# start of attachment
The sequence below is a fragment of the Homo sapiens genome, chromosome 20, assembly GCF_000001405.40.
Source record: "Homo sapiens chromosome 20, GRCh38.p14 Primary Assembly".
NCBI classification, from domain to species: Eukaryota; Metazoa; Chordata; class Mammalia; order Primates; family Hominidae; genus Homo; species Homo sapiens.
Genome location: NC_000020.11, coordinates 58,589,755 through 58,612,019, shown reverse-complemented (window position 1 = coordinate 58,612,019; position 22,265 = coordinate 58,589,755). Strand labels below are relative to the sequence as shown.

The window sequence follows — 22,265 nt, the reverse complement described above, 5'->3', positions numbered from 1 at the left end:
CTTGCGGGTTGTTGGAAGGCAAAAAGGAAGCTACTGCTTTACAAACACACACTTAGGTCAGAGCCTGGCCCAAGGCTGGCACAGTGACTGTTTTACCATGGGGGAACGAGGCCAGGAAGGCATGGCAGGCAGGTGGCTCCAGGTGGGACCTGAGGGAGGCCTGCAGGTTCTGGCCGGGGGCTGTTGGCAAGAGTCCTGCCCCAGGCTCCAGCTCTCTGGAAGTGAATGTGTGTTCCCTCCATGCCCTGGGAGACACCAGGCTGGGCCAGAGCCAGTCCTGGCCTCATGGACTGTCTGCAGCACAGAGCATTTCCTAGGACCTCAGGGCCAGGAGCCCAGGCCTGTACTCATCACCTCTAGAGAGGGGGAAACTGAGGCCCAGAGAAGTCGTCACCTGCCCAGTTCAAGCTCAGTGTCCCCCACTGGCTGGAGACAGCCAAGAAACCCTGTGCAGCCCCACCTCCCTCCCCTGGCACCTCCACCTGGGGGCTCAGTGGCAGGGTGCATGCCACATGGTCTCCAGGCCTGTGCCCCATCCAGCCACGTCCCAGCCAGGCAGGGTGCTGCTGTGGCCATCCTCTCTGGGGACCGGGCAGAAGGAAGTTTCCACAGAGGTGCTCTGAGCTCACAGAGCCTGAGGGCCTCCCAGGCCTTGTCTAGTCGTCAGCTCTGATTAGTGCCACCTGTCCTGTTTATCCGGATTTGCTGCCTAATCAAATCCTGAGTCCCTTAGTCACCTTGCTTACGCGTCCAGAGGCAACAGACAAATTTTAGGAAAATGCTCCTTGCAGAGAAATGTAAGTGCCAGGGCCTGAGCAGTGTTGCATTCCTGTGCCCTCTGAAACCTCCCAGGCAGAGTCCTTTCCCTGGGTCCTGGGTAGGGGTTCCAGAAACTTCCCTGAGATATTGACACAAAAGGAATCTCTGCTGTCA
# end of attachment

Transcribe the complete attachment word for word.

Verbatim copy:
The sequence below is a fragment of the Homo sapiens genome, chromosome 20, assembly GCF_000001405.40.
Source record: "Homo sapiens chromosome 20, GRCh38.p14 Primary Assembly".
NCBI classification, from domain to species: Eukaryota; Metazoa; Chordata; class Mammalia; order Primates; family Hominidae; genus Homo; species Homo sapiens.
Genome location: NC_000020.11, coordinates 58,589,755 through 58,612,019, shown reverse-complemented (window position 1 = coordinate 58,612,019; position 22,265 = coordinate 58,589,755). Strand labels below are relative to the sequence as shown.

The window sequence follows — 22,265 nt, the reverse complement described above, 5'->3', positions numbered from 1 at the left end:
CTTGCGGGTTGTTGGAAGGCAAAAAGGAAGCTACTGCTTTACAAACACACACTTAGGTCAGAGCCTGGCCCAAGGCTGGCACAGTGACTGTTTTACCATGGGGGAACGAGGCCAGGAAGGCATGGCAGGCAGGTGGCTCCAGGTGGGACCTGAGGGAGGCCTGCAGGTTCTGGCCGGGGGCTGTTGGCAAGAGTCCTGCCCCAGGCTCCAGCTCTCTGGAAGTGAATGTGTGTTCCCTCCATGCCCTGGGAGACACCAGGCTGGGCCAGAGCCAGTCCTGGCCTCATGGACTGTCTGCAGCACAGAGCATTTCCTAGGACCTCAGGGCCAGGAGCCCAGGCCTGTACTCATCACCTCTAGAGAGGGGGAAACTGAGGCCCAGAGAAGTCGTCACCTGCCCAGTTCAAGCTCAGTGTCCCCCACTGGCTGGAGACAGCCAAGAAACCCTGTGCAGCCCCACCTCCCTCCCCTGGCACCTCCACCTGGGGGCTCAGTGGCAGGGTGCATGCCACATGGTCTCCAGGCCTGTGCCCCATCCAGCCACGTCCCAGCCAGGCAGGGTGCTGCTGTGGCCATCCTCTCTGGGGACCGGGCAGAAGGAAGTTTCCACAGAGGTGCTCTGAGCTCACAGAGCCTGAGGGCCTCCCAGGCCTTGTCTAGTCGTCAGCTCTGATTAGTGCCACCTGTCCTGTTTATCCGGATTTGCTGCCTAATCAAATCCTGAGTCCCTTAGTCACCTTGCTTACGCGTCCAGAGGCAACAGACAAATTTTAGGAAAATGCTCCTTGCAGAGAAATGTAAGTGCCAGGGCCTGAGCAGTGTTGCATTCCTGTGCCCTCTGAAACCTCCCAGGCAGAGTCCTTTCCCTGGGTCCTGGGTAGGGGTTCCAGAAACTTCCCTGAGATATTGACACAAAAGGAATCTCTGCTGTCA